3-15-12, The basis for a good story

     

    One of the articles I wrote for the Whidbey Island Life Examiner, about John Auburn and his business, J.W. Desserts was picked up by our local newspaper, the South Whidbey Record, and a shortened version was published on March 14, 2012.

    I think this story is a good example of going beyond a simple description of a successful business (J.W. Desserts of Clinton) and providing an expanded story about John Auburn's contribution to his local community and to other business owners seeking support.

    Simply describing a business does not necessarily make interesting reading, but a deeper description of the human interest element makes it easier for the reader to identify with the story.

     

    Sunday
    Mar042012

    3-6-12 The first rule in marketing is people need to know who you are...

    One of the hats I wear on Whidbey is as a Board member of the Whidbey Children’s Theater.  I have been able to use my facilitation skills to conduct two Board Retreats, and recently I used some of my marketing skills to encourage local businesses to donate products or services to our fund-raising auction. 

    Besides asking for the donations, I provided suggestions and ideas for ways in which the donations would also be marketing tools for the donors.  For example, a local winery – Spoiled Dog Winery, in Langley -  not only donated a bottle of their award-winning Pinot Noir, but I suggested they provide a tour of their vineyards (where they grow most of the grapes used in their wines) and the winery.  This item was used in the live auction and people were very enthusiastic with their bids.  While the owners had suggested the value of their donation was $125, the winning bid was $300, and many of those at the auction learned about Spoiled Dog Wines.

    The first rule of marketing is that people have to know who you are and what you’re selling.  Donating to a local non-profit can be an excellent way to help in your community while building awareness of your business.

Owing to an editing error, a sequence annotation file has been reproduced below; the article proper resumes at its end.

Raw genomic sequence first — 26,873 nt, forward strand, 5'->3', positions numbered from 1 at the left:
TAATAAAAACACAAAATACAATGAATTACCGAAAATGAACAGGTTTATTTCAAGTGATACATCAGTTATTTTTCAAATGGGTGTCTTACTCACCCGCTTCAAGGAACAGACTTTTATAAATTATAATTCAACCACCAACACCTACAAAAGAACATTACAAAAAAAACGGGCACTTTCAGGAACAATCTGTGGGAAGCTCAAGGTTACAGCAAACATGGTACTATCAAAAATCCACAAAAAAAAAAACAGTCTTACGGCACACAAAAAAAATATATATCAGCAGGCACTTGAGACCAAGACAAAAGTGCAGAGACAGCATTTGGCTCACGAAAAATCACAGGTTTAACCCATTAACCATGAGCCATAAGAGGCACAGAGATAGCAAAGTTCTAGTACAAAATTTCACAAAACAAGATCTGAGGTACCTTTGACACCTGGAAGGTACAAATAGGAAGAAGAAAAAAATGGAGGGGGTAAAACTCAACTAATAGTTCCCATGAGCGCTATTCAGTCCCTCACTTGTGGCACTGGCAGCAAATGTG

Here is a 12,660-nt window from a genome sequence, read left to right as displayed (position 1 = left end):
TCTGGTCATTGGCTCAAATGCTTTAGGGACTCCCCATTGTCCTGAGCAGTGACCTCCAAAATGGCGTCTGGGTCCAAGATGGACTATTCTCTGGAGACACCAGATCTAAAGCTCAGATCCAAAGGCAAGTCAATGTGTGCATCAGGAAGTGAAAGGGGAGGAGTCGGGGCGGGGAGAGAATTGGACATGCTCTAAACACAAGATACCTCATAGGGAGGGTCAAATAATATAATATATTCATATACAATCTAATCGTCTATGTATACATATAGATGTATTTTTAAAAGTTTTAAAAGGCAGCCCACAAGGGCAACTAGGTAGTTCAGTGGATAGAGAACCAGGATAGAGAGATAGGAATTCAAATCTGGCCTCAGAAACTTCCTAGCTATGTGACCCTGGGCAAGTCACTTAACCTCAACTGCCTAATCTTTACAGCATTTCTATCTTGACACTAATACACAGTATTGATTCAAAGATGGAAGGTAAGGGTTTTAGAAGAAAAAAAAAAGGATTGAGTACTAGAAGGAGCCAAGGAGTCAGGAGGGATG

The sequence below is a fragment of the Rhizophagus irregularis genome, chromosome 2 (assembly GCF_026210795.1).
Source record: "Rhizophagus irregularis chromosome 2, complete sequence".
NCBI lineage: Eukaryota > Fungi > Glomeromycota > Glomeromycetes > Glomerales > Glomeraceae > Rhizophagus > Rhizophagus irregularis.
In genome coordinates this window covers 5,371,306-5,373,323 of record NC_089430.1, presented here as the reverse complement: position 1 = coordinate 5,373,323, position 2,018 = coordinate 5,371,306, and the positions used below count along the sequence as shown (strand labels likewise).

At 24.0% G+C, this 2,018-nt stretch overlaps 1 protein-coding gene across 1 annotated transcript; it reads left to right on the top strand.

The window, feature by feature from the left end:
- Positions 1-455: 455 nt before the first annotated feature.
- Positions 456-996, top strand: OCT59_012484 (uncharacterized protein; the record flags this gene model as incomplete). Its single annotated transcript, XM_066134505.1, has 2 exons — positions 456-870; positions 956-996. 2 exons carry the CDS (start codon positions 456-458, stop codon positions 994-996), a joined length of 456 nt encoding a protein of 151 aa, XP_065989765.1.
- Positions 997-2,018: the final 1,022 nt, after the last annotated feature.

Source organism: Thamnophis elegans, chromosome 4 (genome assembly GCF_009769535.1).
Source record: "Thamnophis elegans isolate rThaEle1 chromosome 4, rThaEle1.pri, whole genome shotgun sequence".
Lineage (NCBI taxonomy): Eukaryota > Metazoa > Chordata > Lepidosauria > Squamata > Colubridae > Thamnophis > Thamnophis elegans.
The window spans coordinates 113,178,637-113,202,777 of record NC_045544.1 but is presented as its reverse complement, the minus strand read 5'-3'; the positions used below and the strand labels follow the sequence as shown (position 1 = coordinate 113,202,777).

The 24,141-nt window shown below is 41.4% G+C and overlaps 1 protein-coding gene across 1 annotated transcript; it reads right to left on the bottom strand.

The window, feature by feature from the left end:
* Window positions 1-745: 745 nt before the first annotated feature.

Monday
    Feb202012

    Welcome to Carolyn's Blog

    Hello and welcome to my new website.  For most of my professional life, I have been identified as a marketing research and community involvement consultant.  For most of my professional career, I was known as Carolyn Browne and my business name was Carolyn Browne Associates.

    Then, in 2002, I married Rich Tamler; and in 2006, we moved to Whidbey Island.  Most of the people who know me on Whidbey know me as Carolyn Tamler.

    So, I thought it was about time to eliminate my old websites (“Carolyn Browne Associates” and “Envision Your Future.biz”) into this new website.  It combines my experience and abilities as a marketing research professional with the facilitation and writing that have become more of my identity on Whidbey Island.

    My passion is to help people plan the marketing of their business and to bring their ideas into focus.  Nothing pleases me more than to know that a survey I conducted, or a group meeting I facilitated, or an article I wrote, was productive and helped those in charge make decisions that were truly wise and effective.

    I hope to continue to be known as someone who can help others make a difference in the world.  If you think I may be able to help you, please email or call me.  Simply talking through an idea or a concern can be extremely productive.